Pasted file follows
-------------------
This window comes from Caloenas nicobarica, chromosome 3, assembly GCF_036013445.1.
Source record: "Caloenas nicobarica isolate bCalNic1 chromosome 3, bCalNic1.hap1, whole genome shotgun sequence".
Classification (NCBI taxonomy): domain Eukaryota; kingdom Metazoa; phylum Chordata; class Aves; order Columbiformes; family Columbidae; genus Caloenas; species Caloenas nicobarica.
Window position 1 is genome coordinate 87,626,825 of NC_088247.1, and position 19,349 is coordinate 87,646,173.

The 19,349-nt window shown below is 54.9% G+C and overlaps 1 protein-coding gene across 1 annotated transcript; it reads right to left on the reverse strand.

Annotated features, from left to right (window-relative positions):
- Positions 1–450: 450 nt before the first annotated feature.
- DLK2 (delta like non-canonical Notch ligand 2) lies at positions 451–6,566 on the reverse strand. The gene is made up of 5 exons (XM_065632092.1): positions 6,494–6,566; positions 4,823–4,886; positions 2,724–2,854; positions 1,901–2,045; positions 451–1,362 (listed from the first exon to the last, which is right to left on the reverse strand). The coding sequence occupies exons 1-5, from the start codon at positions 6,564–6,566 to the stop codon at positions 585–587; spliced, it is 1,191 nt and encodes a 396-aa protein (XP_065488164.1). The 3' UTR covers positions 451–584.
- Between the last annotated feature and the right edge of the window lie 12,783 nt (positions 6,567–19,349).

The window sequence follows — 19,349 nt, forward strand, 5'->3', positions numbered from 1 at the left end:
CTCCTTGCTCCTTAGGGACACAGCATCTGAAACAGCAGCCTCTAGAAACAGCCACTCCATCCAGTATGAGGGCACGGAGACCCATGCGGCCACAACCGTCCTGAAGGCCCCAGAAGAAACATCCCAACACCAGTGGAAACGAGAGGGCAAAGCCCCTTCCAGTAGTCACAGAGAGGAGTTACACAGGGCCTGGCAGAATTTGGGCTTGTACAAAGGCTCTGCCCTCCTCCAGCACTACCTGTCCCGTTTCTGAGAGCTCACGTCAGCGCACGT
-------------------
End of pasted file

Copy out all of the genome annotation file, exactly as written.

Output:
This window comes from Caloenas nicobarica, chromosome 3, assembly GCF_036013445.1.
Source record: "Caloenas nicobarica isolate bCalNic1 chromosome 3, bCalNic1.hap1, whole genome shotgun sequence".
Classification (NCBI taxonomy): domain Eukaryota; kingdom Metazoa; phylum Chordata; class Aves; order Columbiformes; family Columbidae; genus Caloenas; species Caloenas nicobarica.
Window position 1 is genome coordinate 87,626,825 of NC_088247.1, and position 19,349 is coordinate 87,646,173.

The 19,349-nt window shown below is 54.9% G+C and overlaps 1 protein-coding gene across 1 annotated transcript; it reads right to left on the reverse strand.

Annotated features, from left to right (window-relative positions):
- Positions 1–450: 450 nt before the first annotated feature.
- DLK2 (delta like non-canonical Notch ligand 2) lies at positions 451–6,566 on the reverse strand. The gene is made up of 5 exons (XM_065632092.1): positions 6,494–6,566; positions 4,823–4,886; positions 2,724–2,854; positions 1,901–2,045; positions 451–1,362 (listed from the first exon to the last, which is right to left on the reverse strand). The coding sequence occupies exons 1-5, from the start codon at positions 6,564–6,566 to the stop codon at positions 585–587; spliced, it is 1,191 nt and encodes a 396-aa protein (XP_065488164.1). The 3' UTR covers positions 451–584.
- Between the last annotated feature and the right edge of the window lie 12,783 nt (positions 6,567–19,349).

The window sequence follows — 19,349 nt, forward strand, 5'->3', positions numbered from 1 at the left end:
CTCCTTGCTCCTTAGGGACACAGCATCTGAAACAGCAGCCTCTAGAAACAGCCACTCCATCCAGTATGAGGGCACGGAGACCCATGCGGCCACAACCGTCCTGAAGGCCCCAGAAGAAACATCCCAACACCAGTGGAAACGAGAGGGCAAAGCCCCTTCCAGTAGTCACAGAGAGGAGTTACACAGGGCCTGGCAGAATTTGGGCTTGTACAAAGGCTCTGCCCTCCTCCAGCACTACCTGTCCCGTTTCTGAGAGCTCACGTCAGCGCACGT